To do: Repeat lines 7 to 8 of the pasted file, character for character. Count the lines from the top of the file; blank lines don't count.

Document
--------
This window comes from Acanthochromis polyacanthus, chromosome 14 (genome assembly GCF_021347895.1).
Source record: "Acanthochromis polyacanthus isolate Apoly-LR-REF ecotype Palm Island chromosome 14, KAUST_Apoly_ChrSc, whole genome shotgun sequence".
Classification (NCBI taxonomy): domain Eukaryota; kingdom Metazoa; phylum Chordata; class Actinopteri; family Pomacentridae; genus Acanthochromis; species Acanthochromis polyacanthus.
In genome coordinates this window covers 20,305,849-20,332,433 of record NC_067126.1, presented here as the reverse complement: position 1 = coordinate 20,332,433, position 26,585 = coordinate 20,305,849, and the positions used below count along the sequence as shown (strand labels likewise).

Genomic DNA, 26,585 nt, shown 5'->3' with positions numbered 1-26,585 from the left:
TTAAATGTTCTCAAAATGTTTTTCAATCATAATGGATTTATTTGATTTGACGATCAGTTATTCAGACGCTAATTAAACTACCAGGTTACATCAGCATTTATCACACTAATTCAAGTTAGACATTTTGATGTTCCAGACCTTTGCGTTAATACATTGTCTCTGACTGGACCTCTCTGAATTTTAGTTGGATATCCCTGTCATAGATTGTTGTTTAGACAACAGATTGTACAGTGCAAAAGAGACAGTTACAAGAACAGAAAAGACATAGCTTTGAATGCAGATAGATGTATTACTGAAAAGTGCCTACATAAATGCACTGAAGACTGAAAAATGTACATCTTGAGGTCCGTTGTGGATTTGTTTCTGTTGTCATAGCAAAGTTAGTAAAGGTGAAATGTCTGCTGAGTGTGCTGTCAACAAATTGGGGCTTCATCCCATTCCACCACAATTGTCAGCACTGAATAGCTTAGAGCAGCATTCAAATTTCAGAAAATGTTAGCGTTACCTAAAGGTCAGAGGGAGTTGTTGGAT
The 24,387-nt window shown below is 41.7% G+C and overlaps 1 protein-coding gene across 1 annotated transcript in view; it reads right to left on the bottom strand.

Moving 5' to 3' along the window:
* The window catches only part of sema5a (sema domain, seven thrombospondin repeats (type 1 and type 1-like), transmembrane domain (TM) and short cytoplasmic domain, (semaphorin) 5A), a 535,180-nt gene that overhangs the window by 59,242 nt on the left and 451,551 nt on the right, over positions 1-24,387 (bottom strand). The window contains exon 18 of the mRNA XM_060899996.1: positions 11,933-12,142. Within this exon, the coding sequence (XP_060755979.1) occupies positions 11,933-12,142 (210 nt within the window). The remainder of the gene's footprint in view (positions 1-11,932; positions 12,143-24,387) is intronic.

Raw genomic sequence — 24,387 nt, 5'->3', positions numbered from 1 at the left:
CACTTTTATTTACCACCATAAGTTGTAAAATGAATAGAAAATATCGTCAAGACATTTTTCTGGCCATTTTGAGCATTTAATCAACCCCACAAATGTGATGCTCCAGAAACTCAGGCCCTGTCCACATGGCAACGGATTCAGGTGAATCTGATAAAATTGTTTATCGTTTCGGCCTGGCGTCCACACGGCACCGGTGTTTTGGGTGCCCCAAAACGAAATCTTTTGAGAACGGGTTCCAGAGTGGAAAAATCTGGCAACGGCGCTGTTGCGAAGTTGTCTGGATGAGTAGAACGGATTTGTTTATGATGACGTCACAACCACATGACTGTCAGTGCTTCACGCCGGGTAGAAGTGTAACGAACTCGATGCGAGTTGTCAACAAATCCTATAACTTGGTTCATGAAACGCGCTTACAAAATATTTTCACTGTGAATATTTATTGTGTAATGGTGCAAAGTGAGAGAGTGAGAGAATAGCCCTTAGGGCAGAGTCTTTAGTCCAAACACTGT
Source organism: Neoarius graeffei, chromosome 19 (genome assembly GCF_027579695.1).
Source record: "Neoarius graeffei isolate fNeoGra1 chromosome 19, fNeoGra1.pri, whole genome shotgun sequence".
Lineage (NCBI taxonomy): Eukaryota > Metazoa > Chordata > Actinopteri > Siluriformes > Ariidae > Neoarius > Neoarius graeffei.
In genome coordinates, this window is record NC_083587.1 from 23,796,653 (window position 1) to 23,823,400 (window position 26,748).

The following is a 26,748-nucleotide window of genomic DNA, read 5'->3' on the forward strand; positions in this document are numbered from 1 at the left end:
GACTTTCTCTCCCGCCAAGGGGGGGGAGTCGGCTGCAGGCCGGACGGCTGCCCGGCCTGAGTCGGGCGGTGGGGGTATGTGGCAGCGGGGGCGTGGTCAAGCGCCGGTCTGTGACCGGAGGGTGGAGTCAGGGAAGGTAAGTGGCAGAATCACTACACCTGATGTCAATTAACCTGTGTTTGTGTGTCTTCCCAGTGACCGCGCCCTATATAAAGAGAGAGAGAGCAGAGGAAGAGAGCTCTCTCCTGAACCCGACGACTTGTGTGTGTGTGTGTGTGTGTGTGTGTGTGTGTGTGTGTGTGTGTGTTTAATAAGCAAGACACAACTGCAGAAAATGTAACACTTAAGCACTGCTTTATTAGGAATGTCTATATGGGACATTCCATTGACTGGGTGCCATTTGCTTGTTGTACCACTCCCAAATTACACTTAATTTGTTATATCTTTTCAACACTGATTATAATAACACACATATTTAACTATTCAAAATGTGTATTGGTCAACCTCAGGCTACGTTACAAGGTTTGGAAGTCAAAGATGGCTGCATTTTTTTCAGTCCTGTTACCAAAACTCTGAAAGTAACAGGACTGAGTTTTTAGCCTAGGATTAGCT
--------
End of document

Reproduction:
The 24,387-nt window shown below is 41.7% G+C and overlaps 1 protein-coding gene across 1 annotated transcript in view; it reads right to left on the bottom strand.

Moving 5' to 3' along the window: